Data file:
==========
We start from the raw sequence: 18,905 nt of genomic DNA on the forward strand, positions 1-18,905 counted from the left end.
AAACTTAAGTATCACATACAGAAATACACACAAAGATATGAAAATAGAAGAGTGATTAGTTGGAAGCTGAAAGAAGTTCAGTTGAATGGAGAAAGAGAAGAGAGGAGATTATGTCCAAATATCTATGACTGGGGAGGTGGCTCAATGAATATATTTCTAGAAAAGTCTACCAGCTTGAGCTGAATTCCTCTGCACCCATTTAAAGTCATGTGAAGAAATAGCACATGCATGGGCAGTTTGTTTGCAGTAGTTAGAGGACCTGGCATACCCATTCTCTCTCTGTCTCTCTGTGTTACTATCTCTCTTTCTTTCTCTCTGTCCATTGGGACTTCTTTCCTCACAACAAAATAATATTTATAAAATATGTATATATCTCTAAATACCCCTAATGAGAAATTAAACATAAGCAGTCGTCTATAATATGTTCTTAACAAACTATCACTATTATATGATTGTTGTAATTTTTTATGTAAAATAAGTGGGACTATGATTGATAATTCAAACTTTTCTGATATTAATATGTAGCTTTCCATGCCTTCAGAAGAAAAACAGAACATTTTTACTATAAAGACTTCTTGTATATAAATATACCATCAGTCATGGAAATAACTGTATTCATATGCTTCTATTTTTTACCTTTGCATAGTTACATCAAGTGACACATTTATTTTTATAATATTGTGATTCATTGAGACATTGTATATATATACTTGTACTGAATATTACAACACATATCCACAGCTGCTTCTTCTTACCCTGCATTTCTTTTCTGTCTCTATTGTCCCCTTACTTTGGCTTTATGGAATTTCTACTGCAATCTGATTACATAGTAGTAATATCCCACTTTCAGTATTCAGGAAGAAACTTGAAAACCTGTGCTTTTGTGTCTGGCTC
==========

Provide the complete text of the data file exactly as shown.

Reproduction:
We start from the raw sequence: 18,905 nt of genomic DNA on the forward strand, positions 1-18,905 counted from the left end.
AAACTTAAGTATCACATACAGAAATACACACAAAGATATGAAAATAGAAGAGTGATTAGTTGGAAGCTGAAAGAAGTTCAGTTGAATGGAGAAAGAGAAGAGAGGAGATTATGTCCAAATATCTATGACTGGGGAGGTGGCTCAATGAATATATTTCTAGAAAAGTCTACCAGCTTGAGCTGAATTCCTCTGCACCCATTTAAAGTCATGTGAAGAAATAGCACATGCATGGGCAGTTTGTTTGCAGTAGTTAGAGGACCTGGCATACCCATTCTCTCTCTGTCTCTCTGTGTTACTATCTCTCTTTCTTTCTCTCTGTCCATTGGGACTTCTTTCCTCACAACAAAATAATATTTATAAAATATGTATATATCTCTAAATACCCCTAATGAGAAATTAAACATAAGCAGTCGTCTATAATATGTTCTTAACAAACTATCACTATTATATGATTGTTGTAATTTTTTATGTAAAATAAGTGGGACTATGATTGATAATTCAAACTTTTCTGATATTAATATGTAGCTTTCCATGCCTTCAGAAGAAAAACAGAACATTTTTACTATAAAGACTTCTTGTATATAAATATACCATCAGTCATGGAAATAACTGTATTCATATGCTTCTATTTTTTACCTTTGCATAGTTACATCAAGTGACACATTTATTTTTATAATATTGTGATTCATTGAGACATTGTATATATATACTTGTACTGAATATTACAACACATATCCACAGCTGCTTCTTCTTACCCTGCATTTCTTTTCTGTCTCTATTGTCCCCTTACTTTGGCTTTATGGAATTTCTACTGCAATCTGATTACATAGTAGTAATATCCCACTTTCAGTATTCAGGAAGAAACTTGAAAACCTGTGCTTTTGTGTCTGGCTC